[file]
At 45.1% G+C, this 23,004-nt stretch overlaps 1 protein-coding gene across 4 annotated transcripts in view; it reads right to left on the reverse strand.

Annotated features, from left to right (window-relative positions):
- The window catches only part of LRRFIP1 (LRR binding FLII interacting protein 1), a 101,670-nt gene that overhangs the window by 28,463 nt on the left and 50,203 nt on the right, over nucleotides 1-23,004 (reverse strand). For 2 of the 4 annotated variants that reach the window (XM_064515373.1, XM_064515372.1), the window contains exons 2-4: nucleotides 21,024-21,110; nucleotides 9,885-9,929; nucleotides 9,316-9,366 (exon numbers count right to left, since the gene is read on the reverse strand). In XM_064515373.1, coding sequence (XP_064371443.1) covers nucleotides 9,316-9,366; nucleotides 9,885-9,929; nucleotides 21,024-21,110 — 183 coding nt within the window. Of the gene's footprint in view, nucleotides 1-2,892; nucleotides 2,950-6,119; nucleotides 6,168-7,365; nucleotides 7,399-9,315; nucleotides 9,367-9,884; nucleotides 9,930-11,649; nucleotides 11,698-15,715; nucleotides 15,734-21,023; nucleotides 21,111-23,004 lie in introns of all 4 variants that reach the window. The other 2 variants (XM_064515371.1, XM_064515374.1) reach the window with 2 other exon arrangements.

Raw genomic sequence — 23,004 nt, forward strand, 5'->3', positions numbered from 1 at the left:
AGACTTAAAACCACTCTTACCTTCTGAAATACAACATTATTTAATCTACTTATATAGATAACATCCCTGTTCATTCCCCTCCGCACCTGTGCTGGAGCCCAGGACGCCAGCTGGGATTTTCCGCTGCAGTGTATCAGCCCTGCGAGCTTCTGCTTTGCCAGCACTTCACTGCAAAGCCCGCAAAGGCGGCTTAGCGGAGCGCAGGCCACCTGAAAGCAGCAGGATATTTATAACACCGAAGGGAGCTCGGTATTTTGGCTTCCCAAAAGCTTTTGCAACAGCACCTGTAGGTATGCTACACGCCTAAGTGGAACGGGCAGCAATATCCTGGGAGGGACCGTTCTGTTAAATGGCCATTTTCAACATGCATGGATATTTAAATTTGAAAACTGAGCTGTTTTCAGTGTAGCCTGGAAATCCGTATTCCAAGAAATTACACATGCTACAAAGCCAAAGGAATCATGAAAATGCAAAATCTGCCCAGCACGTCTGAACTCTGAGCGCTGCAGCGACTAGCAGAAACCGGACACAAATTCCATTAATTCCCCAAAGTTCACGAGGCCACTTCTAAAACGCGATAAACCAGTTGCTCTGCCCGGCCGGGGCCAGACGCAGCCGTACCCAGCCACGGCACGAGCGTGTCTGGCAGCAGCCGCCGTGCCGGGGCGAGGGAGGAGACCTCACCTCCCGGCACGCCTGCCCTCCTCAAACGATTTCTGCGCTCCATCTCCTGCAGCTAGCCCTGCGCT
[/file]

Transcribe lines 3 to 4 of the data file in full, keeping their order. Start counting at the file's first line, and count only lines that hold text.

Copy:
- The window catches only part of LRRFIP1 (LRR binding FLII interacting protein 1), a 101,670-nt gene that overhangs the window by 28,463 nt on the left and 50,203 nt on the right, over nucleotides 1-23,004 (reverse strand). For 2 of the 4 annotated variants that reach the window (XM_064515373.1, XM_064515372.1), the window contains exons 2-4: nucleotides 21,024-21,110; nucleotides 9,885-9,929; nucleotides 9,316-9,366 (exon numbers count right to left, since the gene is read on the reverse strand). In XM_064515373.1, coding sequence (XP_064371443.1) covers nucleotides 9,316-9,366; nucleotides 9,885-9,929; nucleotides 21,024-21,110 — 183 coding nt within the window. Of the gene's footprint in view, nucleotides 1-2,892; nucleotides 2,950-6,119; nucleotides 6,168-7,365; nucleotides 7,399-9,315; nucleotides 9,367-9,884; nucleotides 9,930-11,649; nucleotides 11,698-15,715; nucleotides 15,734-21,023; nucleotides 21,111-23,004 lie in introns of all 4 variants that reach the window. The other 2 variants (XM_064515371.1, XM_064515374.1) reach the window with 2 other exon arrangements.

Raw genomic sequence — 23,004 nt, forward strand, 5'->3', positions numbered from 1 at the left: